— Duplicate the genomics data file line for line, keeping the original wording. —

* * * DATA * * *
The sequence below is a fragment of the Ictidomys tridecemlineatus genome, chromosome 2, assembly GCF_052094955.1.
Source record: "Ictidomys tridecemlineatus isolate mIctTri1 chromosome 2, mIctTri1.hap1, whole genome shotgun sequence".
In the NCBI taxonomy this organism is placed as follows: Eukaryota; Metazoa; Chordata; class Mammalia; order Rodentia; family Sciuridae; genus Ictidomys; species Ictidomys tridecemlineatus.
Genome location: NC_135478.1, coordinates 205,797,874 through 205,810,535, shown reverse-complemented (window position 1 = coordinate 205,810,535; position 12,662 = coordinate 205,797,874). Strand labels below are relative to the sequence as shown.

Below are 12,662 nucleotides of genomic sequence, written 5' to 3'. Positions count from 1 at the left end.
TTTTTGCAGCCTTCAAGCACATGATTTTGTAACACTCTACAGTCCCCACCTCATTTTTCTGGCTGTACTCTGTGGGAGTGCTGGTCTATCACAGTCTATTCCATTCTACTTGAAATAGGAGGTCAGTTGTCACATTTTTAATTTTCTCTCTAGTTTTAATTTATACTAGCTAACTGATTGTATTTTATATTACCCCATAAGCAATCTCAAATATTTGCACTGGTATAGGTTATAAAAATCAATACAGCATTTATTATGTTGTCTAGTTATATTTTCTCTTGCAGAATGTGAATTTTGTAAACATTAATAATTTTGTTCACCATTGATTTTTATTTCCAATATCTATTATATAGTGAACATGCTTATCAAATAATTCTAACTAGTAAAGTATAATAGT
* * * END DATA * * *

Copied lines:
The sequence below is a fragment of the Ictidomys tridecemlineatus genome, chromosome 2, assembly GCF_052094955.1.
Source record: "Ictidomys tridecemlineatus isolate mIctTri1 chromosome 2, mIctTri1.hap1, whole genome shotgun sequence".
In the NCBI taxonomy this organism is placed as follows: Eukaryota; Metazoa; Chordata; class Mammalia; order Rodentia; family Sciuridae; genus Ictidomys; species Ictidomys tridecemlineatus.
Genome location: NC_135478.1, coordinates 205,797,874 through 205,810,535, shown reverse-complemented (window position 1 = coordinate 205,810,535; position 12,662 = coordinate 205,797,874). Strand labels below are relative to the sequence as shown.

Below are 12,662 nucleotides of genomic sequence, written 5' to 3'. Positions count from 1 at the left end.
TTTTTGCAGCCTTCAAGCACATGATTTTGTAACACTCTACAGTCCCCACCTCATTTTTCTGGCTGTACTCTGTGGGAGTGCTGGTCTATCACAGTCTATTCCATTCTACTTGAAATAGGAGGTCAGTTGTCACATTTTTAATTTTCTCTCTAGTTTTAATTTATACTAGCTAACTGATTGTATTTTATATTACCCCATAAGCAATCTCAAATATTTGCACTGGTATAGGTTATAAAAATCAATACAGCATTTATTATGTTGTCTAGTTATATTTTCTCTTGCAGAATGTGAATTTTGTAAACATTAATAATTTTGTTCACCATTGATTTTTATTTCCAATATCTATTATATAGTGAACATGCTTATCAAATAATTCTAACTAGTAAAGTATAATAGT